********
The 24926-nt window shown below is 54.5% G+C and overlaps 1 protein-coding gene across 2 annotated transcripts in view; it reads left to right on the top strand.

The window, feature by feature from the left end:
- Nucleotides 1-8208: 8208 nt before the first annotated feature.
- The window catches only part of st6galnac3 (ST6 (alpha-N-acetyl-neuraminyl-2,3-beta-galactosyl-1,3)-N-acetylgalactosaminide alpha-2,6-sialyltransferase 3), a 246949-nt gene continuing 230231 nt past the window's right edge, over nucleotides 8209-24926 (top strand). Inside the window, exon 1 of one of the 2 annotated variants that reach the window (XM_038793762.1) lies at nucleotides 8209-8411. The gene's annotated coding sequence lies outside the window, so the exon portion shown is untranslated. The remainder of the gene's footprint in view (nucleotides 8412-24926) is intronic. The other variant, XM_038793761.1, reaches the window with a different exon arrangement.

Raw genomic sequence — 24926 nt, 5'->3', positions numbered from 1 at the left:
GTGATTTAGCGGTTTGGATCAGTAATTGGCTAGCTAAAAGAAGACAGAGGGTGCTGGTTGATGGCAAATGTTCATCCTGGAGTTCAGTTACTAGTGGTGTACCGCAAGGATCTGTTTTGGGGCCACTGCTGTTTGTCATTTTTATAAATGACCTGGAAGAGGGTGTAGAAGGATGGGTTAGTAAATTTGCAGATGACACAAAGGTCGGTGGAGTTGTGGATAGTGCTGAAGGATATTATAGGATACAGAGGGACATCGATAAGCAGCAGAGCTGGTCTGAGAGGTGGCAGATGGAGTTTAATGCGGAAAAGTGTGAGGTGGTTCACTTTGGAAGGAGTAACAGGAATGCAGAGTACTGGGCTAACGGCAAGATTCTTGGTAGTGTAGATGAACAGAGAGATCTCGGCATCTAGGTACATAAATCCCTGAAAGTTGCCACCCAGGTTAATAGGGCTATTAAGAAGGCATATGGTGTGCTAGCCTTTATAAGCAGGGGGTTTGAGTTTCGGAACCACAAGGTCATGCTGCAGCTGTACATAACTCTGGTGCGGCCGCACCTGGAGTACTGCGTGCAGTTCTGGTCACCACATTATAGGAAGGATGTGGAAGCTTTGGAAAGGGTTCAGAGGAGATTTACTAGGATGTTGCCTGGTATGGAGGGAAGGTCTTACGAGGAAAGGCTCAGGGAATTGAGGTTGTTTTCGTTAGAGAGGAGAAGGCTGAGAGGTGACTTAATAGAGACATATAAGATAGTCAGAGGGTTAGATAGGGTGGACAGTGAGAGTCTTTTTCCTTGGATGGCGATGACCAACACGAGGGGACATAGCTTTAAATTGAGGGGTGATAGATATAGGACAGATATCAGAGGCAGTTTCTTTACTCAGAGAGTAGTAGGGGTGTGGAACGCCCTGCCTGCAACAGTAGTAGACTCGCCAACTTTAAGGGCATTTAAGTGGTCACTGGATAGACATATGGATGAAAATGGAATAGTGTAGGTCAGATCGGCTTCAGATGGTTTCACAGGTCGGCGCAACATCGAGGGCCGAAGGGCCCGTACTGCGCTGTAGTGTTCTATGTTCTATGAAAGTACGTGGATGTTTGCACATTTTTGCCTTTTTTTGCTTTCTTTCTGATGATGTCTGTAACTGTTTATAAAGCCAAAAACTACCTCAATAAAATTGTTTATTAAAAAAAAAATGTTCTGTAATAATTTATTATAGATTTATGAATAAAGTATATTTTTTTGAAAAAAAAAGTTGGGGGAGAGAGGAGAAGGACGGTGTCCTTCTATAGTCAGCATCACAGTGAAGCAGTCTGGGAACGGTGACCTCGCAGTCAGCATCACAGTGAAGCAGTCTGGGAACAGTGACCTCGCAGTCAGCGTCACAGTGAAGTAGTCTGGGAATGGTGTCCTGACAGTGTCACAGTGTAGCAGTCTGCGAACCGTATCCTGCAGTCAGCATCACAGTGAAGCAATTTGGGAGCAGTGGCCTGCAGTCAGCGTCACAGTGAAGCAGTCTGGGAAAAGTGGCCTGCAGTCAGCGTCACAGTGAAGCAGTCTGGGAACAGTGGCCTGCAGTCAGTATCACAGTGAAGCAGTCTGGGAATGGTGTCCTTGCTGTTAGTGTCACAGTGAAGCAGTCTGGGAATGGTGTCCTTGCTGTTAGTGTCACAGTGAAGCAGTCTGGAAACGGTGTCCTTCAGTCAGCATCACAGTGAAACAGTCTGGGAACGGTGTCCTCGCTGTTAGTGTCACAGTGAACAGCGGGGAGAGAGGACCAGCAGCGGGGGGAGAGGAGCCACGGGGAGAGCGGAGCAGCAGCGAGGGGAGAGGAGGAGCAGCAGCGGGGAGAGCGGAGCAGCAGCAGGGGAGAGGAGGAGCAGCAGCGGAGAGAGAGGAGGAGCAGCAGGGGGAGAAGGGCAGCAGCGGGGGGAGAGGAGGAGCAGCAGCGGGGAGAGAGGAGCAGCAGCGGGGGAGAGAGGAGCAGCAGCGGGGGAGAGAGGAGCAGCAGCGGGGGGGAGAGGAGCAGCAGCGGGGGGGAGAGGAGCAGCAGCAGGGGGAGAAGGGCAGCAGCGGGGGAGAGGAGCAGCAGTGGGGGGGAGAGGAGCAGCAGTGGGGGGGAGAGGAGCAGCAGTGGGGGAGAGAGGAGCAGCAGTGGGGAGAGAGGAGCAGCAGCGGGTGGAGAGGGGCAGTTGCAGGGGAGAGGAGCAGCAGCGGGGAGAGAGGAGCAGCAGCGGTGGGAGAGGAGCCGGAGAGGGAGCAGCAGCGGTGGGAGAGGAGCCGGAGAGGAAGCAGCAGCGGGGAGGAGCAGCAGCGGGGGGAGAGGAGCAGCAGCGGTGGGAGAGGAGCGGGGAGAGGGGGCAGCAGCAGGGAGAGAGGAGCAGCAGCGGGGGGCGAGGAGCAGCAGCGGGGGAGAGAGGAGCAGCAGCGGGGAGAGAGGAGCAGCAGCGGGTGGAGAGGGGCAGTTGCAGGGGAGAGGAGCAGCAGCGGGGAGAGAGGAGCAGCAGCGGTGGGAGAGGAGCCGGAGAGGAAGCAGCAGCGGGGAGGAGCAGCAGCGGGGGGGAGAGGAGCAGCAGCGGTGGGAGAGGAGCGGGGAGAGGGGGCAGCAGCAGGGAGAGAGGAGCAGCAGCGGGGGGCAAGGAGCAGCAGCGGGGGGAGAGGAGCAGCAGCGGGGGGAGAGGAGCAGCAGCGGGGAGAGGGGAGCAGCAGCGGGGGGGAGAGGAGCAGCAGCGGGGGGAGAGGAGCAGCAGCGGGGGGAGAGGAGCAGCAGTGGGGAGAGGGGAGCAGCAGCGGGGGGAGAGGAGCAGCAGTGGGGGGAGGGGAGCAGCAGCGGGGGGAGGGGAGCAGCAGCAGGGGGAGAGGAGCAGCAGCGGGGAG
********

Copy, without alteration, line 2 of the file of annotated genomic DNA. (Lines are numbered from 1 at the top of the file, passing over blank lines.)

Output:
The window, feature by feature from the left end: